If you are familiar with our particular (perhaps peculiar) method of adventuring into parts unknown to us, you’ll know that for some reason we choose to NOT take full advantage of The Google. Perhaps it’s the feeling that to research something to death takes away from the mystique and the feeling that you are venturing into the great wide place beyond your comfort zone. Perhaps it’s just a foolhardy notion that “meh, it will be all right, it always has been!” This leads me to our journey over the Devil’s Backbone.
Mind you, we really had no clue that the “treacherous 140-mile mountain road running through Mexico’s Sierra Madre mountain range” is CALLED The Devil’s Backbone. We did not know that the Sierra Madre mountain range is the tallest and most rugged mountain range in Mexico.
Neither did we know that 4 short years ago it was home to a fair number of expansive marijuana and opium poppy fields and the towns had violent reputations (the states of Sinaloa and Durango were among the deadliest states in terms of drug-related killings between 2006 and 2011) that accompany those particular types of enterprises. In all honesty, we looked at the map, saying “we need to get from the west coast to the east coast… oh lookie here! There’s a road!” Yup, that was the extent of our research. In fact, you could probably write a book with all the things we did NOT know about our latest travel destination.
We spoke with a few other cycle travelers we met in Mazatlan who told of “friends of friends” that had recently completed the trek from Mazatlan to Durango, who also spoke of how beautiful the ride and that it was highly recommended. SWEET! Let’s DO THIS! We did have some memorable experiences on this leg of the journey, but probably not what you’re expecting with the title of this blog post…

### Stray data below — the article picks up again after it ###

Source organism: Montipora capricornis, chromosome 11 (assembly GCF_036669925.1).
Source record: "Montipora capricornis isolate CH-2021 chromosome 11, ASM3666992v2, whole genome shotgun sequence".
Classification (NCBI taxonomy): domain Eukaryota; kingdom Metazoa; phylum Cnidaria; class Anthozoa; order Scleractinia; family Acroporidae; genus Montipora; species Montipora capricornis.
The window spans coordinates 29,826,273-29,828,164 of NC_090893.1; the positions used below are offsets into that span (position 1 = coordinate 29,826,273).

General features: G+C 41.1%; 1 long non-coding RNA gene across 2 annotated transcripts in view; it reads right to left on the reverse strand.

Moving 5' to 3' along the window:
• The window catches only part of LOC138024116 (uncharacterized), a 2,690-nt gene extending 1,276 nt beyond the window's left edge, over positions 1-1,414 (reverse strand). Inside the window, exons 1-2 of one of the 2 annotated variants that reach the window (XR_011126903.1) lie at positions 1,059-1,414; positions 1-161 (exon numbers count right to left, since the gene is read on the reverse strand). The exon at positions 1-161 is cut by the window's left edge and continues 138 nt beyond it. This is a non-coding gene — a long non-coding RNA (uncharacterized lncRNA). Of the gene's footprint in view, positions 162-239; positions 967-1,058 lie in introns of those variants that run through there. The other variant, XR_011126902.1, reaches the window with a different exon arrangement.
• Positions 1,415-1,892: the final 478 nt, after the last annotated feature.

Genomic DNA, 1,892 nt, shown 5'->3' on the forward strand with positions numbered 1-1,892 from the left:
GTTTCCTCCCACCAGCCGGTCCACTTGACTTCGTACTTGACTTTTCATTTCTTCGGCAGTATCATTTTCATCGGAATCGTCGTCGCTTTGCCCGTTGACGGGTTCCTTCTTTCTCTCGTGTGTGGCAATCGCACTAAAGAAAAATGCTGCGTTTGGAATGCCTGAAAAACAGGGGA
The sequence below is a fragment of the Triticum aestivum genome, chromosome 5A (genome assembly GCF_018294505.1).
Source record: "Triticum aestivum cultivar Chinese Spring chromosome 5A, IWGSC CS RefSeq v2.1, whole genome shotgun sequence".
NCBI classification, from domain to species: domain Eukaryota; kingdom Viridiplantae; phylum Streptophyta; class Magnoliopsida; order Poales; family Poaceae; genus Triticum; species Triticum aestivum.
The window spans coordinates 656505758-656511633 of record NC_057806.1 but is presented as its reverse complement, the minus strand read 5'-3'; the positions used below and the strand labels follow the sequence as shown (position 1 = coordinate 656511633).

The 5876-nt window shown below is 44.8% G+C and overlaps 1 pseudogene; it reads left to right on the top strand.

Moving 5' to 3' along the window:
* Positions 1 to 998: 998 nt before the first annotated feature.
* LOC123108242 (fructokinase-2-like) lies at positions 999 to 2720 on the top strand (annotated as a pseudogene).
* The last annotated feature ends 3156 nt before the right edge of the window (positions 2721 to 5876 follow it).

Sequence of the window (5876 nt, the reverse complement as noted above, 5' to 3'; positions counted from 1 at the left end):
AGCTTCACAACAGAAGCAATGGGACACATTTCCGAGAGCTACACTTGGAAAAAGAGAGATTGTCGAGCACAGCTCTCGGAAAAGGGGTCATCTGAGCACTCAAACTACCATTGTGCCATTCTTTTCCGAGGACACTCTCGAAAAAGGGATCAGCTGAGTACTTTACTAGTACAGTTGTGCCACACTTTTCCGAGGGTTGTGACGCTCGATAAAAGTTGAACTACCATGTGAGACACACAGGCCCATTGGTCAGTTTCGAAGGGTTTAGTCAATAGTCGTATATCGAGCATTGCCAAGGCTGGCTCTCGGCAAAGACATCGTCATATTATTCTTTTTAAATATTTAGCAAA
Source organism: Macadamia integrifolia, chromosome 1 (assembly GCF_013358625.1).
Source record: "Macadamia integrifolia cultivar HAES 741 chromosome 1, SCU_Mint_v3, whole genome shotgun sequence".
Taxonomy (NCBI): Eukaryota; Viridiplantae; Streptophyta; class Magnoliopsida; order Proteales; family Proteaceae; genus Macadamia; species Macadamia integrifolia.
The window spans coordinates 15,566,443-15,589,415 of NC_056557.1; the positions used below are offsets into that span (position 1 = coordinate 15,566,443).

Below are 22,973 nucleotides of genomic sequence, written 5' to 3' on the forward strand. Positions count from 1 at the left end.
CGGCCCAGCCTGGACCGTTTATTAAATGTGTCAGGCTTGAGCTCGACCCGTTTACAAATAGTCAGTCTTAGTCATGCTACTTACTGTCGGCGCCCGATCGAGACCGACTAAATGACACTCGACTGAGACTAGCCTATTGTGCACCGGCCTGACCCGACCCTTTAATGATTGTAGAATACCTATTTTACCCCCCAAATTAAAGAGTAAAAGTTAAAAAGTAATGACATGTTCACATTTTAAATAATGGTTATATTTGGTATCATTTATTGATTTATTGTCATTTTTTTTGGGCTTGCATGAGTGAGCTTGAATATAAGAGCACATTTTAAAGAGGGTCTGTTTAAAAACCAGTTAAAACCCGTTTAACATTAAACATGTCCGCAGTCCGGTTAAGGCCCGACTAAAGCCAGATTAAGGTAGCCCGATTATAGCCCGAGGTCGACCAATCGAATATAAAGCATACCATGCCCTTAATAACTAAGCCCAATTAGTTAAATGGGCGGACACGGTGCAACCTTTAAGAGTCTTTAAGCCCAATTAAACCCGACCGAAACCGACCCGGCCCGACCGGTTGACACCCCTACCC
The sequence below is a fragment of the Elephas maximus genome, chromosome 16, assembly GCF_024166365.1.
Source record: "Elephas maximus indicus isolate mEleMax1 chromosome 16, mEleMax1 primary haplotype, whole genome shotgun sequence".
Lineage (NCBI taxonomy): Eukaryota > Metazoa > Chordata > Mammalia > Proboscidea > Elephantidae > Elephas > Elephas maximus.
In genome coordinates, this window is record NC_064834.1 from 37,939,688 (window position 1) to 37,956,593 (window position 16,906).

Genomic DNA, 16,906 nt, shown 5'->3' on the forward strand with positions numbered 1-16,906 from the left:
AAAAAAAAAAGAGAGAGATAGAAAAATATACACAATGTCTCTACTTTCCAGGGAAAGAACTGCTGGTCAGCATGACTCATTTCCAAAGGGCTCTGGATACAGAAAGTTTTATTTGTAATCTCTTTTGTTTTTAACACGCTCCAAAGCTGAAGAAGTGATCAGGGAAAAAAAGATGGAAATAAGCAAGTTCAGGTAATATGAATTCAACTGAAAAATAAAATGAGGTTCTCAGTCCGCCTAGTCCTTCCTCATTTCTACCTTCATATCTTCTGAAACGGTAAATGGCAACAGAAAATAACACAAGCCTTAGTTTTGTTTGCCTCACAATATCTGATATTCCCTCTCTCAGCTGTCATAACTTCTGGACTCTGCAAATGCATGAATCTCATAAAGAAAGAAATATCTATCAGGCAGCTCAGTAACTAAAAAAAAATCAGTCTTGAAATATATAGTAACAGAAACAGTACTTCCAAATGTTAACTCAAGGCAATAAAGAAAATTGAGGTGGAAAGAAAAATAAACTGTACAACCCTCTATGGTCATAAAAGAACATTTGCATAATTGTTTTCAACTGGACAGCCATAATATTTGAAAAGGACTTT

We left Mazatlan at 6am on March 20th and were treated with fairly flat roads and many opportunities for ice cream and taco stops ignoring this sign we kept seeing, cuz you know, we don’t really speak Spanish. After Villla Union, the roads were less and less flat but we completed 33 miles that day!! Cycling off the toll road toward a small town called Mesillas, we stopped to ask the first locals we found; two gentlemen sitting on the side of the road chatting. Now that I think back on it, they were just sitting there with no bikes near them… again using our less than formidable Spanish skillz, we asked about a hotel in the town there is none there but there is in Concordia about 4km away and I guess noting our travel worn appearances, tell us that is all down hill 🙂